During the annual flooding season, which peaks in October, farmers in Long An Province harvest water lilies in their fields all day.
An old woman rows into a flooded field in Kien Tuong Commune to harvest water lilies.
The flowers, which blossom during the rainy season, are used for decoration and to make tea. Their stalks are edible and can be eaten raw with fermented paste or braised sauce, or dunked into sour soup and hotpot.
At this time of the year it’s a common sight to see farmers busily harvesting the flowers.
The water lily season in the Mekong Delta lasts from early September to mid-November. Along with other aquatic resources, water lilies also help people earn an additional income and improve their lives during the flood season.
Mainly red-purple and white, the water lilies captivate tourists. The white water lilies are called ‘ghost flowers’ because they only bloom at night.
Women wearing conical hats row their boats along a pond to harvest the flowers. The sight is impossible to resist for photography enthusiasts. Photographers flock to ponds, canals and flooded fields to hunt for photos.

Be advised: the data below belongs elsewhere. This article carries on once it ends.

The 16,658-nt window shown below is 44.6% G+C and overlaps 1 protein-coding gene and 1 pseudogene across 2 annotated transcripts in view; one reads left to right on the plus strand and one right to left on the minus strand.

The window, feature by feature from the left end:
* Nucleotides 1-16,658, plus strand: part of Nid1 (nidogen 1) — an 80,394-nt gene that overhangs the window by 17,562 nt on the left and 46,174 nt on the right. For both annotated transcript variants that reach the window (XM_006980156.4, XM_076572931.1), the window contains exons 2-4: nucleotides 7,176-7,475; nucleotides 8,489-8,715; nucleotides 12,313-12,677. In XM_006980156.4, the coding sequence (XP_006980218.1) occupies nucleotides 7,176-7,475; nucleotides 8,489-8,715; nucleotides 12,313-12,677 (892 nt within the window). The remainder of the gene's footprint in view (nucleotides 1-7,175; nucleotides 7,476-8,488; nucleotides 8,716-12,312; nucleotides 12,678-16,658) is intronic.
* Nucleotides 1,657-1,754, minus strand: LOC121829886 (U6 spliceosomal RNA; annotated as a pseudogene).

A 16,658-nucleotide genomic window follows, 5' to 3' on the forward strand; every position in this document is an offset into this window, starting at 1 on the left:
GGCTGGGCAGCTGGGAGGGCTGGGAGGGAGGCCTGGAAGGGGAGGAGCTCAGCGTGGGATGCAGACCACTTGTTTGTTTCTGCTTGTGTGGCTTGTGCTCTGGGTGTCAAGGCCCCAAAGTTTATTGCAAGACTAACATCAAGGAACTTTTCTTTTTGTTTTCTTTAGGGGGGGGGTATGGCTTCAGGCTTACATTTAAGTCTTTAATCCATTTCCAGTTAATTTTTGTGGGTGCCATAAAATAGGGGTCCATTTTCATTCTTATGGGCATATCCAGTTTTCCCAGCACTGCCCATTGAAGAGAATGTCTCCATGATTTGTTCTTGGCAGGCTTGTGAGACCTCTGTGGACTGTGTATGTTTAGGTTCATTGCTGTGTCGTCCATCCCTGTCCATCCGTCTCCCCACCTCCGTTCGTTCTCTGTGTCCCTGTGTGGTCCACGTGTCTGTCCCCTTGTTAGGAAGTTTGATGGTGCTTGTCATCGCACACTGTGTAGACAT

Water lilies are wild plants and do not need planting or caring. During the rainy season, when the canals and rice fields overflow, white and pink water-lilies are in full bloom.
Unlike in central Vietnam, where floods often result in destruction, the flooding in the Mekong Delta is seen as a gift from heaven that brings fish into the paddy fields along with alluvial deposits to fertilize the next crop. It usually lasts from July to November-end.
The Mekong River Commission said the annual flooding this year began only in the middle of October, due mostly to a number of upstream dams built in the river, which runs through China, Myanmar, Laos, Thailand, Cambodia, and Vietnam.
Women clean water lilies before delivering them to a local market.
After the water lilies are cleaned of mud and tied into bundles, they are loaded on boats to be delivered to markets and restaurants.
Photos by Vu Tuong Chieu